2014 eMedicine.com

6. Gastroesophageal Reflux Disease (Overview)

with suspected gastroesophageal reflux disease: Upper gastrointestinal endoscopy/esophagogastroduodenoscopy: Mandatory Esophageal manometry: Mandatory Ambulatory 24-hour pH monitoring: Criterion standard in establishing a diagnosis of gastroesophageal reflux disease Imaging studies Upper gastrointestinal contrast-enhanced studies are the initial radiologic procedure of choice in the workup gastroesophageal reflux disease. Plain chest radiographic findings are not useful in the evaluation of this condition (...) , and only a very small minority require surgery. Because symptomatic gastroesophageal reflux after age 18 months likely represents a chronic condition, long-term risks are increased. For patients whose gastroesophageal reflux persists into later childhood, long-term therapy with antisecretory agents is often required. In refractory cases or when complications related to reflux disease are identified (eg, stricture, aspiration, airway disease, Barrett esophagus), surgical treatment (fundoplication

2014 eMedicine.com

7. Swallowing Disorders (Follow-up)

aspirated or by estimating the depth of bolus invasion into the airway. The Eight-Point Penetration-Aspiration Scale is an example of an estimation tool. [ ] Previous Next: Etiology Central nervous system disorders Central nervous system (CNS) pathologies that can produce dysphagia include the following: Alzheimer disease Brain tumors Guillain-Barré syndrome Huntington disease CNS infections Stroke Traumatic brain injury (TBI) [ ] Parkinson disease [ , ] Poliomyelitis Cerebral palsy Multiple sclerosis (...) supplementation. In patients who have sustained a stroke, continued swallowing dysfunction after 6 months is associated with increased morbidity and mortality. In static or progressive conditions (eg, neuromuscular disorders, postpolio syndrome), periodic evaluation of swallowing disorders is mandatory, especially with the onset of new symptoms, and the appropriate strategies (the use of nonoral feeding techniques or new compensatory mechanisms) should be considered. Aspiration pneumonia Pneumonia accounts

2014 eMedicine.com

8. Swallowing Disorders (Diagnosis)

aspirated or by estimating the depth of bolus invasion into the airway. The Eight-Point Penetration-Aspiration Scale is an example of an estimation tool. [ ] Previous Next: Etiology Central nervous system disorders Central nervous system (CNS) pathologies that can produce dysphagia include the following: Alzheimer disease Brain tumors Guillain-Barré syndrome Huntington disease CNS infections Stroke Traumatic brain injury (TBI) [ ] Parkinson disease [ , ] Poliomyelitis Cerebral palsy Multiple sclerosis (...) supplementation. In patients who have sustained a stroke, continued swallowing dysfunction after 6 months is associated with increased morbidity and mortality. In static or progressive conditions (eg, neuromuscular disorders, postpolio syndrome), periodic evaluation of swallowing disorders is mandatory, especially with the onset of new symptoms, and the appropriate strategies (the use of nonoral feeding techniques or new compensatory mechanisms) should be considered. Aspiration pneumonia Pneumonia accounts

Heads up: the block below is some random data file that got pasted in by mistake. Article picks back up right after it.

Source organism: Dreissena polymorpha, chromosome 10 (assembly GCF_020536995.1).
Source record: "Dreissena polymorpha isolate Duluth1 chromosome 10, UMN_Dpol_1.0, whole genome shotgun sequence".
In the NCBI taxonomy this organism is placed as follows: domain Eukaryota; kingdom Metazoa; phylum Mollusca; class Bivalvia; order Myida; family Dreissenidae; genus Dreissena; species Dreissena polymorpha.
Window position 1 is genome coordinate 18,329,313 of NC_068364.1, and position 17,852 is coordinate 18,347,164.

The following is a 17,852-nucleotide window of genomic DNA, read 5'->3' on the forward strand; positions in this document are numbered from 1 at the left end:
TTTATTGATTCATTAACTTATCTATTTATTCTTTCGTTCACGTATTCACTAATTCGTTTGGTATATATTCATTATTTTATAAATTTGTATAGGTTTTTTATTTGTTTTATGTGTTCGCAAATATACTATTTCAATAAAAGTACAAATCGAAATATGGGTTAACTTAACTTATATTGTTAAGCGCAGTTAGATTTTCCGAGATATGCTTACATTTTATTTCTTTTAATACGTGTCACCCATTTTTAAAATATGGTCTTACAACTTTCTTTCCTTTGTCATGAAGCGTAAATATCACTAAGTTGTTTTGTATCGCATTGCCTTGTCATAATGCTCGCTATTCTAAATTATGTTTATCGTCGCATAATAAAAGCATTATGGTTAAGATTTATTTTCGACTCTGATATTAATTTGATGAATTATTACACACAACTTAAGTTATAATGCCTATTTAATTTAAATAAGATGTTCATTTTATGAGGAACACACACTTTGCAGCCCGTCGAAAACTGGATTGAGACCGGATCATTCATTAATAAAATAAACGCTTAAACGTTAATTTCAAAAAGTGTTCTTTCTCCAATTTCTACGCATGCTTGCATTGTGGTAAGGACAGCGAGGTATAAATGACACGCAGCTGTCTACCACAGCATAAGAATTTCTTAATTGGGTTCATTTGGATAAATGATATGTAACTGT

2014 eMedicine.com

9. Gastroesophageal Reflux Disease (Diagnosis)

with suspected gastroesophageal reflux disease: Upper gastrointestinal endoscopy/esophagogastroduodenoscopy: Mandatory Esophageal manometry: Mandatory Ambulatory 24-hour pH monitoring: Criterion standard in establishing a diagnosis of gastroesophageal reflux disease Imaging studies Upper gastrointestinal contrast-enhanced studies are the initial radiologic procedure of choice in the workup gastroesophageal reflux disease. Plain chest radiographic findings are not useful in the evaluation of this condition (...) , and only a very small minority require surgery. Because symptomatic gastroesophageal reflux after age 18 months likely represents a chronic condition, long-term risks are increased. For patients whose gastroesophageal reflux persists into later childhood, long-term therapy with antisecretory agents is often required. In refractory cases or when complications related to reflux disease are identified (eg, stricture, aspiration, airway disease, Barrett esophagus), surgical treatment (fundoplication

2014 eMedicine.com

10. Swallowing Disorders (Treatment)

aspirated or by estimating the depth of bolus invasion into the airway. The Eight-Point Penetration-Aspiration Scale is an example of an estimation tool. [ ] Previous Next: Etiology Central nervous system disorders Central nervous system (CNS) pathologies that can produce dysphagia include the following: Alzheimer disease Brain tumors Guillain-Barré syndrome Huntington disease CNS infections Stroke Traumatic brain injury (TBI) [ ] Parkinson disease [ , ] Poliomyelitis Cerebral palsy Multiple sclerosis (...) supplementation. In patients who have sustained a stroke, continued swallowing dysfunction after 6 months is associated with increased morbidity and mortality. In static or progressive conditions (eg, neuromuscular disorders, postpolio syndrome), periodic evaluation of swallowing disorders is mandatory, especially with the onset of new symptoms, and the appropriate strategies (the use of nonoral feeding techniques or new compensatory mechanisms) should be considered. Aspiration pneumonia Pneumonia accounts

2014 eMedicine.com

11. Anthropometric Measures and Severity of Gastroesophageal Reflux Disease